EMDR (Eye Movement Desensitisation Reprocessing) is a type of Psychotherapy aimed to help alleviate symptoms for a number of psychological issues which usually stem from a traumatic experience. For example, a road accident, physical or emotional abuse, death of a loved one or natural disaster.
Therapists qualified to practice EMDR can use particular EMDR techniques to help people recover from the following psychological issues
Post Traumatic Stress Disorder (PTSD)
Self Esteem issues
As a result of therapy, you may observe the following changes as part of your recovery:
You will be better equipped to cope with reexperiencing of disturbing or traumatic memories
Reduced intensity of traumatic memories and associated physical and emotional sensations
Increased social engagement, feelings of self-worth, reduction in feelings of isolation or depression
Overall you may feel calmer in a number of day-to-day situations and when facing new challenges, where before the traumatic memory may have increased your hypervigilance and thus influenced your ability to face such challenges.
Increased confidence and reduced symptoms of depression or feeling alone
The aim of this therapy is to reduce the often distressing impact associated with reexperiencing of traumatic memories and the psychological difficulties associated with the original traumatic experience.
Eye Movement Desensitisation Reprocessing (EMDR) helps by re-processing a traumatic event and thus reducing the impact upon you. Your therapist will do this by looking at your past, present and future and your stored memories, getting you to deliberately focus upon the upsetting event whilst receiving input of a bilateral sensory type, such as moving eyes from side to side, tapping hands or even using auditory tones.
Eye Movement Desensitisation Reprocessing (EMDR) will reduce your natural reaction to this stress by making use of these therapeutic procedures.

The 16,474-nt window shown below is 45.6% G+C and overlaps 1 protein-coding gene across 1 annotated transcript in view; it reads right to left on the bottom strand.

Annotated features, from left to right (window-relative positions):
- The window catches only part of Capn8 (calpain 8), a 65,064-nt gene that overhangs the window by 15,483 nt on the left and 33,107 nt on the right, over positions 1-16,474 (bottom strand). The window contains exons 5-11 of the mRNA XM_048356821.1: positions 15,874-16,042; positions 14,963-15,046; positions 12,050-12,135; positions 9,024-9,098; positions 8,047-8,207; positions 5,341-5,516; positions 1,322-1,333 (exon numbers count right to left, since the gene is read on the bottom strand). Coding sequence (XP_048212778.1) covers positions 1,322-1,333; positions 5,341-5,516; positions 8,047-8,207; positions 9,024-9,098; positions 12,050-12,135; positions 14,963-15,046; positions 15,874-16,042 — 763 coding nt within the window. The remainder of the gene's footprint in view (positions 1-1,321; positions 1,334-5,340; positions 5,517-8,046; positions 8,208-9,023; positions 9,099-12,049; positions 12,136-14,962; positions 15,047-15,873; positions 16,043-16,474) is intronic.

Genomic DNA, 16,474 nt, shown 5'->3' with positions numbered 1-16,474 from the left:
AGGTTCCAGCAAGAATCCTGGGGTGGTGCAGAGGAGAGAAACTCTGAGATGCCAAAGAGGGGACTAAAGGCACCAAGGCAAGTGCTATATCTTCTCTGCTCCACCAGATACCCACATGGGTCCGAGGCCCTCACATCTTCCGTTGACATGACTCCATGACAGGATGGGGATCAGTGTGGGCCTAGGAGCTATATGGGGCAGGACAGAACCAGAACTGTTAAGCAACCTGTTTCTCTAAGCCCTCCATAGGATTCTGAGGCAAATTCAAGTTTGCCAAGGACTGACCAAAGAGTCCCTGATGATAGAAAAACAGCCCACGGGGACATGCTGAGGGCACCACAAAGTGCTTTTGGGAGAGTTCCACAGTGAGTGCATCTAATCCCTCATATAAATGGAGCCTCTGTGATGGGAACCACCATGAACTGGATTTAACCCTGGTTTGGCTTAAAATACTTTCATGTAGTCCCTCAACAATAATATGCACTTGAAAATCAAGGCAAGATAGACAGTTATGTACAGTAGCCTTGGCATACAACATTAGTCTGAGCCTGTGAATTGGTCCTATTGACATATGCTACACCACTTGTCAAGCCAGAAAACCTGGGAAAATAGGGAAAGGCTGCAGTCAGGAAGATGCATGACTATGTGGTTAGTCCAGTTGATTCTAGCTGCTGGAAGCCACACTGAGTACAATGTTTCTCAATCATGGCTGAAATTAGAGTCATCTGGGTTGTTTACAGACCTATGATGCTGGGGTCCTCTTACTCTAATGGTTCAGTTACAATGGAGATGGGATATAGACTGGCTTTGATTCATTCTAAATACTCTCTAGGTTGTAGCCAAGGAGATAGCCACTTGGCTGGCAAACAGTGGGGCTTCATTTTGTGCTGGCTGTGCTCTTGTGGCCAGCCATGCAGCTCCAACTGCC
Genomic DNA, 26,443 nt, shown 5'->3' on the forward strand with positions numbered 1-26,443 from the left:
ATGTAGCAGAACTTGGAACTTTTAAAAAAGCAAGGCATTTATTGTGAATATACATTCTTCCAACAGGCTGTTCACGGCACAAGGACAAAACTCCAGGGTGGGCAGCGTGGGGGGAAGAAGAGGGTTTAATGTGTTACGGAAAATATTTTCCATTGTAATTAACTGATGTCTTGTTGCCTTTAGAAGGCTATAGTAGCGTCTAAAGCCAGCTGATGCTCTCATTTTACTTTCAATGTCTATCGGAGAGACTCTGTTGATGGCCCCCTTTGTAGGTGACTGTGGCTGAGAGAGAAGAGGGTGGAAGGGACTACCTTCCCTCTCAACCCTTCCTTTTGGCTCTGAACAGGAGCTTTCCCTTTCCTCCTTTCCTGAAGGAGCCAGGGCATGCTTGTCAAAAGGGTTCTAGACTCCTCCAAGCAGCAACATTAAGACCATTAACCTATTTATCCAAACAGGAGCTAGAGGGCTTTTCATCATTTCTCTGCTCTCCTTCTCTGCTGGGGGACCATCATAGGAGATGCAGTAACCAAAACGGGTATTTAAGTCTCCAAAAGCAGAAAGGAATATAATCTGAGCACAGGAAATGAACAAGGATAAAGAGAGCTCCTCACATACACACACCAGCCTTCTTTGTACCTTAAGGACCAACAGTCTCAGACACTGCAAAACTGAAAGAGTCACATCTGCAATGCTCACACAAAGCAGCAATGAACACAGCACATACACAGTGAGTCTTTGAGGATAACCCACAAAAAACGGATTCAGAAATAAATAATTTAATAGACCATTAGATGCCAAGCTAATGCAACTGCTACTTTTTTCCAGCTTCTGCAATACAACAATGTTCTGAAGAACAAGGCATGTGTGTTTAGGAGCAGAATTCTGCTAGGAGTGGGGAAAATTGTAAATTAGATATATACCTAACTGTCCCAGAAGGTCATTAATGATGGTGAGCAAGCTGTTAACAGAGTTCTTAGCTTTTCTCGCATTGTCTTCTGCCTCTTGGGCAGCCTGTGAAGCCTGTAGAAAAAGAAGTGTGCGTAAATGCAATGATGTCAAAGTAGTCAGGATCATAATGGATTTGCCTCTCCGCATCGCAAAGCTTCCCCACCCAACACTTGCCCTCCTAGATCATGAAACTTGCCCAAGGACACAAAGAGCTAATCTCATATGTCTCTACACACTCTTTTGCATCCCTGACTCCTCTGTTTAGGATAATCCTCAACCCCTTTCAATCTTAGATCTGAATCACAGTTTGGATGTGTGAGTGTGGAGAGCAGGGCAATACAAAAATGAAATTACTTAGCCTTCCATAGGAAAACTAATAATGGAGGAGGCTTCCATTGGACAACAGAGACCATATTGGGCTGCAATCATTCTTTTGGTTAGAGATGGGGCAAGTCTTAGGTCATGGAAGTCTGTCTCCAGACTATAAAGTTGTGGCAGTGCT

EMDR is not a type of hypnotic therapy. You will be in control and have full awareness throughout the session. If you experience any feelings of discomfort, feel free to tell your therapist during the session.
EMDR Therapy contains eight phases.
At your first EMDR therapy appointment, and during the first phase, your therapist may ask you a series of questions to find out a bit more about your history and the difficulties you have been experiencing. Your therapist will explain how EMDR works in detail and answer any questions or discuss any concerns you may have.
Your therapist will work with you together on relaxation techniques, such as deep breathing and guided visualisation. This is to help you prepare addressing a specific distressing memory. These preparations are referred to as phase two.
Once you feel ready and have completed the appropriate preparations, your therapist will gently encourage you to target a painful or distressing memory using eye movements, tapping and alternating sounds. This is known as phases three to six.
Your therapist may then ask you to create an image, in your mind, which represents the upsetting memory. A discussion will take place about the upsetting memory, about your positive and negative thoughts, and also ask you to identify any sensations which occur in your body.